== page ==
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Up North in Nashville

27 10 2014

Some may find it odd that I consider Nashville up north, but when you live in swampy south Louisiana; most of the country is up north.

My buddy from high school had moved up to Nashville about a year ago and she was home visiting family, which is often referred to as your Momma and dem in this deepest part of the south. I rode back with her and another carload of girlfriends followed us up for a long girlfriend weekend. We declared it a make-up free trip; southern women often have issues about going out in public without their “face on”.

I over packed for cold weather. In Louisiana our seasons are crawfish and football and Tennessee actually has trees that turn beautiful shades of yellow and gold and red this time of year. As we toured the countryside and saw the fences made of stone, big red barns in the distance, and markers of civil war battles. It was easy to imagine the ghosts of those soldiers in those old rolling hills as we traveled through the landscape. Reminders of that war are still around us southerners in many different ways.

Maybe because we like history in the South, Nashville decided to build a Parthenon.

The nashville parthenon

It reminded me of a trip I took with my family to Greece and saw the real thing. The colorful scarf in the bottom corner of the photo is of my mom’s head. She wore scarfs to keep her wig from blowing off. Why my mom wore a wig and why Nashville built a Parthenon is still a mystery to me.

Parthenon Connie

This phallic symbol is next to Nashville’s Parthenon. The sign says it’s the founder of Nashville. This made all of us girls giggle with naughty thoughts and this was before we had our first drink of the day.

nashville founder

After this excursion it was time for bloody mary’s and salads. We said grace before taking our first sip. I think this may be a southern thing too. I never saw the ladies of Sex and the City say grace before they drank their cocktails.

bloody mary's67309_699615150153928_3526089292984419246_n

We headed downtown to listen to music. We ended up in Tootsie’s Purple Orchid and listened to a band that was auditioning. I’m guessing 2:00 in the afternoon is not the best time slot. They were OK and it kinda made me think I was in the TV show Nashville. We sang along to Bobbie Mcgee with the line, “busted flat in Baton Rouge.”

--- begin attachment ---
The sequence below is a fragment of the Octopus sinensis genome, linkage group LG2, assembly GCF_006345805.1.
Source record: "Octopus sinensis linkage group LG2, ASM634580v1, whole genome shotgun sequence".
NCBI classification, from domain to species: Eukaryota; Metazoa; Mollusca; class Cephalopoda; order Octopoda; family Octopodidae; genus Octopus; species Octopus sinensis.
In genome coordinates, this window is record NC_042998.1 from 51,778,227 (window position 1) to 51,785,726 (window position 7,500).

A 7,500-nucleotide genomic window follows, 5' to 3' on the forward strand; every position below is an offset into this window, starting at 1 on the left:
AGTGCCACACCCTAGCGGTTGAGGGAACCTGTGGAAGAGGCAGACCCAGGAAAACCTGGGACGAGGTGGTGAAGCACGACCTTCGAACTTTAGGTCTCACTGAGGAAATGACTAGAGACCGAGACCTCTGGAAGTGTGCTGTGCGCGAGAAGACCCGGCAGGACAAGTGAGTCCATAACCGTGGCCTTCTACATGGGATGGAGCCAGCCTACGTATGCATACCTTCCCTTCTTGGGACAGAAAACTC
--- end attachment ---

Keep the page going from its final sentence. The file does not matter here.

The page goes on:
band

I got this tea towel as a gift. My buddy said it reminded her of me. I love that fact that as southern women, we know what a tea towel is.

tea towel

 We had just driven to the small village of Leiper’s Fork not too far from Nashville when we received news that one of the girl’s father-in-law had passed away. I was there to see friends of mine and I was going to stay the night with them. The girlfriends rallied around their friend and immediately started the drive back to Baton Rouge. That’s how I ended up on the side of the road with my feet propped on my luggage drinking a beer waiting for a ride. My bag was pretty heavy. We had all traveled up with bottles of wine because that’s what polite southern women do when they visit friends. Is this not universal?

bag and a beer

I was immediately befriended by another bunch of southern women on a girl’s weekend. I asked what college they went to because it was a football Saturday. I really don’t care about football, but conversation was much easier for us because none of us had gone to Alabama (another southern thing).

new friends
My friends that now live in Leiper’s Fork have embraced the country lifestyle. They knew everyone and their two boys are polite and always said yes ma’am or no sir. They called me Miss Connie; these terms of respect are still very much a part of southern life.

The following day I got a message that said my flight was slightly delayed. I told my friend to go ahead and take me to the airport. I could not eat anymore or drink anymore and I had nothing left to say. It was time to head back home to my deep south.

I was telling my sweetie about my southern observations and he pointed out that everyone I was with was from south Louisiana and so I couldn’t make these generalizations about the entire south.

Well bless my heart, I guess I’ll just have to go back and check it out again.